4.2.2.b. Comments on CYC INDIVIDUALS [optional]:
This is the only general class of exceptions to the 'always write a comment' rule. Information about individuals represented in the CYC KB (e.g., #$JohnKennedy, #$UnitedStatesOfAmerica, #$MississippiRiver) may be captured exhaustively in the CycL assertions on the constant itself. Add an English comment only if there is an unusual need for further characterization of the individual.
The names of CYC constants that represent individuals may be used in #$comment text like English proper nouns. Examples: "#$JohnKennedy was the 35th President of the #$UnitedStatesOfAmerica." Another example: "#$Cycorp is headed by Doug #$Lenat."
4.2.2.c. Comments on CYC PREDICATES:
Begin the comment with a general description about what the predicate relates or what it is used for. For example, "The CYC predicate #$employees relates a particular employer to one of its paid employees...."
In every case, the comment should contain a sentence of the following form: "(#$<;predicate-name= ARG1-METAVAR [ARG2-METAVAR ... ARGN-METAVAR]) means that ...." That sentence should be either the first sentence in the comment or should follow a first sentence of the type mentioned in (1) above. In general, it is helpful to use mnemonic meta-variables rather than simply X, Y, Z, etc. See also (4) below.
To describe the constraints on arguments to a predicate:
One approach, which violates the guideline about not using CYC constant names as English words, is to use the name of the argument-constraining constant as a modifier in the following way: "(#$geographicalSubRegions SUPER SUB) means that the #$GeographicalRegion SUPER contains all of the #$GeographicalRegion SUB." That was widely done in the past.
A clearer style yields this version: "The binary predicate #$geographicalSubRegions relates a geographical region to the geographical regions it spatially contains. Both arguments to #$geographicalSubRegions must be elements of #$GeographicalRegion. (#$geographicalSubRegions SUPER SUB) means that the region SUPER contains all of the region SUB."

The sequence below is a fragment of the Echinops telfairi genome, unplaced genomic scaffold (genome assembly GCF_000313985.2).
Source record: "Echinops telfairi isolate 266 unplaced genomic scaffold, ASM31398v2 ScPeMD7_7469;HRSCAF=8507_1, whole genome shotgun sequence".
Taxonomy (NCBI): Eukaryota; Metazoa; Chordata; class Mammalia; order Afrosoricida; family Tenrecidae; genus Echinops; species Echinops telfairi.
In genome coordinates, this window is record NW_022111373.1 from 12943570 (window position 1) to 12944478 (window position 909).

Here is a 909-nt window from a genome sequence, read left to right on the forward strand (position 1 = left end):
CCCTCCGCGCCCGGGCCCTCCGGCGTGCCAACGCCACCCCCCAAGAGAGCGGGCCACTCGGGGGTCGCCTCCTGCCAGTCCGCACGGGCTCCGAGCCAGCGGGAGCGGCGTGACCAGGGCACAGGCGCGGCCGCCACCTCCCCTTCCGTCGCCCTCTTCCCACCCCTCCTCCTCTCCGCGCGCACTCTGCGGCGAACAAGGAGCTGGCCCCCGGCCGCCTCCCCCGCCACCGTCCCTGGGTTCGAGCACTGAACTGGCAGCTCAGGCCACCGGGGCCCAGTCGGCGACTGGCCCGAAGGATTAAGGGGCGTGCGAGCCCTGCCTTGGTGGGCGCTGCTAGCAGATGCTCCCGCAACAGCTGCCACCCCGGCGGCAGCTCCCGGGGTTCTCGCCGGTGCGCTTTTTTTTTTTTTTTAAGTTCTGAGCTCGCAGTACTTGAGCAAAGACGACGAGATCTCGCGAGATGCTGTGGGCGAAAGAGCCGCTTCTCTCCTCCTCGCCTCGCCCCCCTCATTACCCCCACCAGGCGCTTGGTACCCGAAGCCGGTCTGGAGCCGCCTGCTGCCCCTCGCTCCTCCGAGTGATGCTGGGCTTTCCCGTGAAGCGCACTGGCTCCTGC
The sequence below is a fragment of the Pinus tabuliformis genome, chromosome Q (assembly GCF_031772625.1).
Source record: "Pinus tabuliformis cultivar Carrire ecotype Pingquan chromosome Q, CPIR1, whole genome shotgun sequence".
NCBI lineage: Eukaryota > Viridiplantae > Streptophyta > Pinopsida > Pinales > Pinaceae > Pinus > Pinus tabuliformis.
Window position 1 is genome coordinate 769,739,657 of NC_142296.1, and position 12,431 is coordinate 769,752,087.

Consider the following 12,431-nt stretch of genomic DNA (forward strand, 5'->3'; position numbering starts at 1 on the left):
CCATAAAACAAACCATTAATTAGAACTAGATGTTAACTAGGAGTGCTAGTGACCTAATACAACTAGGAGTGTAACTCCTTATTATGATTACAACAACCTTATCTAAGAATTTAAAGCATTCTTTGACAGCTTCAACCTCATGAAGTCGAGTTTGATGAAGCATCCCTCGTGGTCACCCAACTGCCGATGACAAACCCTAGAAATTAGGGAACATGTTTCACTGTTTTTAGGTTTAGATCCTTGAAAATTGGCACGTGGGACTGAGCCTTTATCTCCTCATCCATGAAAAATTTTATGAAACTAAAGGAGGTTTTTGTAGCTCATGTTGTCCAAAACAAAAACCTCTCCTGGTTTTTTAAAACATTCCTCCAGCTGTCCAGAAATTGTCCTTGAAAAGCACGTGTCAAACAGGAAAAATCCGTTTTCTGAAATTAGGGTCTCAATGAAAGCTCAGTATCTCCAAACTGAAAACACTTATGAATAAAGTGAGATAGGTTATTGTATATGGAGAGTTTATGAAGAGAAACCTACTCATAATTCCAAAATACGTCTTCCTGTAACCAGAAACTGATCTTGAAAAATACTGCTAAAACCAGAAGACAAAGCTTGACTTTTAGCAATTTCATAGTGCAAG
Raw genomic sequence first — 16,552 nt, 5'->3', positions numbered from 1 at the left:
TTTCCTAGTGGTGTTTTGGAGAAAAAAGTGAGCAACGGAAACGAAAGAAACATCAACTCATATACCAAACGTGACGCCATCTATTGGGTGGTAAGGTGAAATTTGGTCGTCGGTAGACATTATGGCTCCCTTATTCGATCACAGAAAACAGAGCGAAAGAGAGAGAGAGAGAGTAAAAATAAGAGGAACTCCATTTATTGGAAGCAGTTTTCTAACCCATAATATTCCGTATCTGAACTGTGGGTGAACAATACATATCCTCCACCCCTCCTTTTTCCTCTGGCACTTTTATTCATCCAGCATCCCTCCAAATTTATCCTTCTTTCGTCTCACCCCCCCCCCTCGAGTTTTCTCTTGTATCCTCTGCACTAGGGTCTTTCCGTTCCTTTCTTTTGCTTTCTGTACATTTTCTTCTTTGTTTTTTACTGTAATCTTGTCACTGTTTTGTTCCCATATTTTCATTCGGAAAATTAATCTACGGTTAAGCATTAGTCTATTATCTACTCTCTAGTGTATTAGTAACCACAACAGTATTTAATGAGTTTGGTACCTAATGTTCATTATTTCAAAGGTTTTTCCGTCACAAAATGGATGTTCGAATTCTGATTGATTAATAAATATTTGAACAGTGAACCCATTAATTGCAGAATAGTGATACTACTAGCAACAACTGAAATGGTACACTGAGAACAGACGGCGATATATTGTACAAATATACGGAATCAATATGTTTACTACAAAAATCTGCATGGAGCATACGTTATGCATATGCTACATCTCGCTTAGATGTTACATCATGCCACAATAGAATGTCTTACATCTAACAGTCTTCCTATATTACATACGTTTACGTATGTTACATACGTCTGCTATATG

Use meta-variables in comments on predicates. In an explanatory sentence such as:(#$geographicalSubRegions SUPER SUB) means that the region SUPER contains all of the region SUB
SUPER and SUB are meta-variables, because in the comment text they are placeholders that could be replaced by the names of individuals as well as by variables (with appropriate quantification and/or restriction). Write meta-variables by omitting the prefix '?' used with actual variables in the CYC system.
Also see (5) below regarding quoting rules in comment text.
If you quote a rule from the CYC KB, then variables in the rule should be quoted as actual variables, just as they are in the KB; e.g., (#$implies (#$and (#$isa ?E1 #$Action) (#$subEvents ?E ?E1) (#$doneBy ?E ?P) (#$isa ?E #$SingleDoerAction)) (#$doneBy ?E1?P)).
In general, quote a rule in order to illustrate the use of a predicate in CycL. If you are using the rule to explain the meaning of a particular predicate, it's probably better to state the rule in English rather than to quote the formal rule. For example, paraphrase the above rule as follows, for clarity: "If a particular action is of the kind that can be done only by a single agent, then all of its sub-actions have the same agent as does the overall action."
Here is the full comment from #$employees, as an example: